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India's 'hugging saint' celebrates 60th birthday -- with hugs


Amritapuri (India) (AFP) - India's "hugging saint", who has hugged more than 32 million people around the world, celebrated her 60th birthday on Friday in the company of disciples from around the globe.

The celebrations for the charismatic spiritual leader, known as Amma or "mother" to her millions of devotees, have stretched over three days at her ashram complex in Amritapuri, on a stretch of coastline in southern India's Kerala state.

The guru, formal name Mata Amritanandamayi, hugs people in her globe-trotting crusade to spread "selfless love and compassion", according to her website.

As part of the birthday celebrations she dispensed her trademark hugs, was serenaded by songs of "Happy Birthday" and announced a series of charitable initiatives.

Prime Minister Manmohan Singh praised Amma in a message, saying that "her life is dedicated to society".

"Coming here and seeing all of the people makes me realise how many people need Amma. She is not just hugging people, she is changing lives," tweeted Eliza Shackelford, an American who was at the celebrations.

Ten years ago, Amma, marking her 50th birthday, hugged thousands of people non-stop for 24 hours, according to media reports.

Disciples at the ashram on Friday washed Amma's feet in a sign of love and devotion.

The ceremonies also included a marathon prayer for world peace.

Amma travels the world, regularly going to the United States, Britain and other destinations, hugging people.

The plump, smiling guru, says she is connected to an "eternal energy source" which means that she is never tired.

She grew up in a Kerala fishing community, the eldest daughter of a low-caste family. According to her official biography, she started hugging people when just a child "to comfort them in their sorrow".

While born to a Hindu family, she embraces all faiths and calls herself a "servant of god".

She launched her ashram several decades ago and it receives millions of dollars a year in donations. She operates a large charitable organisation which provides health care, education and disaster relief. - AFP

Fast-ageing population a cause for concern


SINGAPOREANS are living longer and not having enough babies to replace themselves, meaning the swiftly ageing population has fewer working citizens supporting the growing pool of elderly.

These worrying trends, which emerged from the latest population figures released yesterday, can exert significant pressure on Singapore's economy, society and governance in future, said experts. They added that those working may have to toil longer and pay more taxes, and the Government will need to invest more in elder-friendly facilities.

These will be in demand by a growing number of Singaporeans, with those aged 65 and above forming 11.7% of the citizen population this year, up from 7.8% in 2002.

This year's Population in Brief report also showed that the old-age support ratio – which is the number of citizens in the working age band of 20 to 64 needed to support one older citizen – is decreasing rapidly.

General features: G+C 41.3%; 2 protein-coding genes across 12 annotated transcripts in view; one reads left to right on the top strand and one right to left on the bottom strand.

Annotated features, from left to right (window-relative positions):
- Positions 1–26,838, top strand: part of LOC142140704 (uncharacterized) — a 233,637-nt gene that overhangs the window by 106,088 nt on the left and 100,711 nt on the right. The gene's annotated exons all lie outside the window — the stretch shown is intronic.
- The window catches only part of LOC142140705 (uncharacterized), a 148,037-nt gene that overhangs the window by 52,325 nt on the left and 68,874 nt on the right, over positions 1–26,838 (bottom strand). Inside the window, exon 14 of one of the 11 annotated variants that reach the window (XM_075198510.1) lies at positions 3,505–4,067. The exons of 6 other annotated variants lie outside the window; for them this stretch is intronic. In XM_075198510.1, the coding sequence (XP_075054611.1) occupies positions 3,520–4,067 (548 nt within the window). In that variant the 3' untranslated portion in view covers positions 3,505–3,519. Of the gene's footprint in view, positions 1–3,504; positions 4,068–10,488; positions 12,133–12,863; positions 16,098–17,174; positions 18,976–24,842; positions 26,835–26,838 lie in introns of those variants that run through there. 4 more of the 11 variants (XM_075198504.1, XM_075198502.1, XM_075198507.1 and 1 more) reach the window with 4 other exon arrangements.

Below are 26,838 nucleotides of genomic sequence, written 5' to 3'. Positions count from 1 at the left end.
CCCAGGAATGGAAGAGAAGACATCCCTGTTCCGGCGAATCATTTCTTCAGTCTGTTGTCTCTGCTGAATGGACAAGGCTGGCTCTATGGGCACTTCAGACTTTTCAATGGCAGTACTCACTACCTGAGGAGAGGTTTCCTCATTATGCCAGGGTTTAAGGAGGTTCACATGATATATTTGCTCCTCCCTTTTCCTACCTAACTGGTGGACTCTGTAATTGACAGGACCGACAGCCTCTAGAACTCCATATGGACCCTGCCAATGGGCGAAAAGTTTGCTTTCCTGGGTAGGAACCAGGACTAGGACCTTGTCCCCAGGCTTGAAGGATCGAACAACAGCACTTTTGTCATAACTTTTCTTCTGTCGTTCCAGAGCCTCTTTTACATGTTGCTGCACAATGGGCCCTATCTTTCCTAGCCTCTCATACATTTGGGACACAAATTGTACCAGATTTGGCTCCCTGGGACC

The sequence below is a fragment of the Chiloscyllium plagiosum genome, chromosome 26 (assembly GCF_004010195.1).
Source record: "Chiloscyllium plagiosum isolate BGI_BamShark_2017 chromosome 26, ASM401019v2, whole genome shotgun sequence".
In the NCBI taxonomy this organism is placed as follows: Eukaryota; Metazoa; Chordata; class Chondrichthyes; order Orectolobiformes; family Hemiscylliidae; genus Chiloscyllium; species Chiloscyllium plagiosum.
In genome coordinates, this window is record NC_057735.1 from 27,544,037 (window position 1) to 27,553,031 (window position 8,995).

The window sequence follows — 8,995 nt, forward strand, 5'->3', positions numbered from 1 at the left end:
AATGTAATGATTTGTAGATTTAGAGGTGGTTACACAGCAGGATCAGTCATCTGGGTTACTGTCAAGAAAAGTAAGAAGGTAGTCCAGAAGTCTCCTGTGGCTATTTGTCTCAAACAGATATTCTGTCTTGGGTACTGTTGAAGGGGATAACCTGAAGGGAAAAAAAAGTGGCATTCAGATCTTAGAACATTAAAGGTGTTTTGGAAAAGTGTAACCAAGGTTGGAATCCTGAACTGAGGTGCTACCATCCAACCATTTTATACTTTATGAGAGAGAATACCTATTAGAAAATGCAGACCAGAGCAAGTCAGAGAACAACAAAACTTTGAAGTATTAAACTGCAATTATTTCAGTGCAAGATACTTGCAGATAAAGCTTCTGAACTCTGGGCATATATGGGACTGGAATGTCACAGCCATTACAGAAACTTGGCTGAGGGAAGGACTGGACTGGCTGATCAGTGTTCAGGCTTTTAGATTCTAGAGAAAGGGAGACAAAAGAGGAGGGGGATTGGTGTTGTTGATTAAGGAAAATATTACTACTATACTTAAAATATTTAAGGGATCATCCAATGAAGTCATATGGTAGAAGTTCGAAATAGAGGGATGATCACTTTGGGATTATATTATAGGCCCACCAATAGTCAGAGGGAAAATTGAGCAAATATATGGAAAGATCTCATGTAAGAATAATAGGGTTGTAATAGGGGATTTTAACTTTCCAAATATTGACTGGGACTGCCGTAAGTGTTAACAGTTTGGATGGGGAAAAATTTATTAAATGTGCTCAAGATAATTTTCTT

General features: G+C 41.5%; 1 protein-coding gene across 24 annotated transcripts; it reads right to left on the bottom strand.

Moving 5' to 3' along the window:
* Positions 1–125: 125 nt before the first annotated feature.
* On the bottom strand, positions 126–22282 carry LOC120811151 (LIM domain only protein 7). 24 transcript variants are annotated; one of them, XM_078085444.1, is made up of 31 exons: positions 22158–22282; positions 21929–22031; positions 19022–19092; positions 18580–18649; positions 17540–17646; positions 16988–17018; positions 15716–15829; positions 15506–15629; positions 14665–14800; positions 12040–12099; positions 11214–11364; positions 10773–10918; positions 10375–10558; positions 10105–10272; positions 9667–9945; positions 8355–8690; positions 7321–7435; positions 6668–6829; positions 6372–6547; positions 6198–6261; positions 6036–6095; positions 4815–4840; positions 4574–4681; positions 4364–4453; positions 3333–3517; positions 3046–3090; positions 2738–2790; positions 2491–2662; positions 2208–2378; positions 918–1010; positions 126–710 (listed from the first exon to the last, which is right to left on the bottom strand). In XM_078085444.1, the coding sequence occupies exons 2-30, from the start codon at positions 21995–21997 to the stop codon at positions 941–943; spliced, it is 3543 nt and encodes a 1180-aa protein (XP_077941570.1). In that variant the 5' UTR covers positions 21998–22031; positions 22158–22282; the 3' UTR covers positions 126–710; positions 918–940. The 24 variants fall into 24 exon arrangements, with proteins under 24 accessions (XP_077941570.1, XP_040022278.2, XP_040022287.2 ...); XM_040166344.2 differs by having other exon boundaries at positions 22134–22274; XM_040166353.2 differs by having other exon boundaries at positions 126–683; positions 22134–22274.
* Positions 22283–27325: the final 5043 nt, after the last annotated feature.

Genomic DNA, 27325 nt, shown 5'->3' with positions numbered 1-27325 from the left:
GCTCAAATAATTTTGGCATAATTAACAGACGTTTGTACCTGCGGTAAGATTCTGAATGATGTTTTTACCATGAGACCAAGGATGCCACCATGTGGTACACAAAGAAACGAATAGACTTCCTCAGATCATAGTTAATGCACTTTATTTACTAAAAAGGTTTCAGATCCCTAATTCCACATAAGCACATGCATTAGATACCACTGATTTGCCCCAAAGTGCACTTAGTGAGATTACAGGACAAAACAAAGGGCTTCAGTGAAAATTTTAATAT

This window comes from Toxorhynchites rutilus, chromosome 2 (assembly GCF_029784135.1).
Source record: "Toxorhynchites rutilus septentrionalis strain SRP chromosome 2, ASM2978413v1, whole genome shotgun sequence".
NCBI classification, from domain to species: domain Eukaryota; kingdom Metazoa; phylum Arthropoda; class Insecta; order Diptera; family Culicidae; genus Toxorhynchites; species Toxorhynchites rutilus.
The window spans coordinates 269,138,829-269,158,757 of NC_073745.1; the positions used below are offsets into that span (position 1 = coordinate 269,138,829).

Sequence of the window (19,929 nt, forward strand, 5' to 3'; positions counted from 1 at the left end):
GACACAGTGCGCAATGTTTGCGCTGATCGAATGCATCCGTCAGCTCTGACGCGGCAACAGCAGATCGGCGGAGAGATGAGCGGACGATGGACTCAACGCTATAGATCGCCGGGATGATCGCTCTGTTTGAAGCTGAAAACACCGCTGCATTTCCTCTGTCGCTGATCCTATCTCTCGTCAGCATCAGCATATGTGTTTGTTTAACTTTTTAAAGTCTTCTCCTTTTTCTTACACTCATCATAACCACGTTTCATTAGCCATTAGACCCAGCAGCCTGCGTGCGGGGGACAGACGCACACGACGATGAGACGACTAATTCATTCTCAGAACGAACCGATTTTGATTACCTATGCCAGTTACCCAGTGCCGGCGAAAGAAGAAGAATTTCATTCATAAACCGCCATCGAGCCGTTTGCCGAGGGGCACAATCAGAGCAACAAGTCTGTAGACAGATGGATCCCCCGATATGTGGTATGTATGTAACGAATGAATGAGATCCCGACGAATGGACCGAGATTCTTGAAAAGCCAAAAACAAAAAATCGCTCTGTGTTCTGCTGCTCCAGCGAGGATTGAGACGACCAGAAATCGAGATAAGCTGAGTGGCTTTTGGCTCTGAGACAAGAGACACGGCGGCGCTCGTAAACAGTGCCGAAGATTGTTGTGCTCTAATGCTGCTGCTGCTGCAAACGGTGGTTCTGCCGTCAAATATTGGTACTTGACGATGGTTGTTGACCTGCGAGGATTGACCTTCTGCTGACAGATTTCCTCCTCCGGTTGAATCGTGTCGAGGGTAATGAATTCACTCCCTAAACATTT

It has fallen from 8.4 in 2000 to 5.5 today. But a better picture emerges when permanent residents are included, with the ratio at 6.4 this year, down from 8.7 in 2002.

According to World Bank data, Singapore has the highest proportion of older residents and the fastest ageing population in South-east Asia.

It is greying much faster than other developed nations such as Australia, the United States and most European countries, though the rate is on a par with Hong Kong's and slower than Japan's and South Korea's.

Economists and demographers say this will mean greater demand for health care and elder-care services, and elder-friendly infrastructure such as barrier-free accessibility features in transport and housing.

DBS economist Irvin Seah said that with the Government inevitably spending more, it will mean a "heavier financial burden on the working population, which in turn may mean higher taxes".

But Selena Ling of OCBC said that the state may continue with its redistributive tax model, where the rich pay more through wealth and asset taxes.

"Singapore has been financially prudent, we can afford to draw down on our reserves as well," the economist added.

An ageing population will also require a slight "re-orientation" of the economy, she said.

This would involve a greater focus on developing medical services and attracting more workers to the sector, as well as increasing productivity and the use of technology in jobs so that people can continue to work as they age.

Still, some population statistics gave cause for cheer. More Singaporeans are getting married, with 23,192 marriages involving at least one citizen last year, up from 22,712 the year before.

Singapore residents are also continuing to have more babies.

After hitting an all-time low of 1.15 in 2010, the total fertility rate (TFR) was 1.2 in 2011, and 1.29 in last year's Dragon Year – though it is still below the replacement rate of 2.1.

This upward trend was seen across all three major races, with the biggest increase among the Chinese. — The Straits Times / Asia News Network


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